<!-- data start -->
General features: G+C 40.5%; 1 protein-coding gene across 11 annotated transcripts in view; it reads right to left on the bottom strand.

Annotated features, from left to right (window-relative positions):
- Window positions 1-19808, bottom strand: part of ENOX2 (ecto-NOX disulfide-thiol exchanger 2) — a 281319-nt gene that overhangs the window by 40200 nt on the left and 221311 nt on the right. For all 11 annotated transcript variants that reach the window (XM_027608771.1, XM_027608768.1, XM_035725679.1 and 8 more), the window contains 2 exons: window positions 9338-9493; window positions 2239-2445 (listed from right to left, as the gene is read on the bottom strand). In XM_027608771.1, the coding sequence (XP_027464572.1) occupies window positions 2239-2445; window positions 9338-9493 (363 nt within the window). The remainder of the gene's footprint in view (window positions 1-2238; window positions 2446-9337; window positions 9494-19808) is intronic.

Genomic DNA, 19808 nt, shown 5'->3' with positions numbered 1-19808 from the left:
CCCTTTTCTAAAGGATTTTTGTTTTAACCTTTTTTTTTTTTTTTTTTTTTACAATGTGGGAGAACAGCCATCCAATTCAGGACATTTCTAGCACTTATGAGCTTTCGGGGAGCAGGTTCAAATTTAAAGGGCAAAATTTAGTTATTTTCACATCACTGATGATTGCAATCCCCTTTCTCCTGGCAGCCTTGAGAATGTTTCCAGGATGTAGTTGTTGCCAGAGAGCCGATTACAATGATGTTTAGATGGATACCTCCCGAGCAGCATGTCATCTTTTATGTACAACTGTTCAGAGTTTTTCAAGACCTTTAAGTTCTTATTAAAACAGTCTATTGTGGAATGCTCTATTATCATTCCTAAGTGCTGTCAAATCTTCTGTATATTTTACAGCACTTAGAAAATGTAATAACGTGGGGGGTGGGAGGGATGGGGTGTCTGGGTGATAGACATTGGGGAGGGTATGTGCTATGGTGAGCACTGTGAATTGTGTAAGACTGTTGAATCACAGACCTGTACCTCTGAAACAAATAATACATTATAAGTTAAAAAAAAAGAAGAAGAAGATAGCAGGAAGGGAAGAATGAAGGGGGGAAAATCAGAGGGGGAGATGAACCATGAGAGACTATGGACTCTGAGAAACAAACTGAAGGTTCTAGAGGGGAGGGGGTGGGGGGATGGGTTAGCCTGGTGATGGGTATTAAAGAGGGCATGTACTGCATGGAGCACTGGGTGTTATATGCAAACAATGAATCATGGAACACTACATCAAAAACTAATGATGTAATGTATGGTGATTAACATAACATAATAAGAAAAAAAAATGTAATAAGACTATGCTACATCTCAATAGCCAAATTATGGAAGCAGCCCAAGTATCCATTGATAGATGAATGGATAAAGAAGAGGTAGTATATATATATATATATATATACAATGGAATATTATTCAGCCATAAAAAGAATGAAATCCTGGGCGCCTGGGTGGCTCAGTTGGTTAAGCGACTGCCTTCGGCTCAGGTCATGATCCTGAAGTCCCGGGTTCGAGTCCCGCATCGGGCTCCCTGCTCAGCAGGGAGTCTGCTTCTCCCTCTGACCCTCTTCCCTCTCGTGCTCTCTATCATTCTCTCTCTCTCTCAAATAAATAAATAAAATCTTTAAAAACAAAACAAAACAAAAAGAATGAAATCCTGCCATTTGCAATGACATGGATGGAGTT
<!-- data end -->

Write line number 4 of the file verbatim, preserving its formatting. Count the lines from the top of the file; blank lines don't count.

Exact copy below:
Genomic DNA, 19808 nt, shown 5'->3' with positions numbered 1-19808 from the left: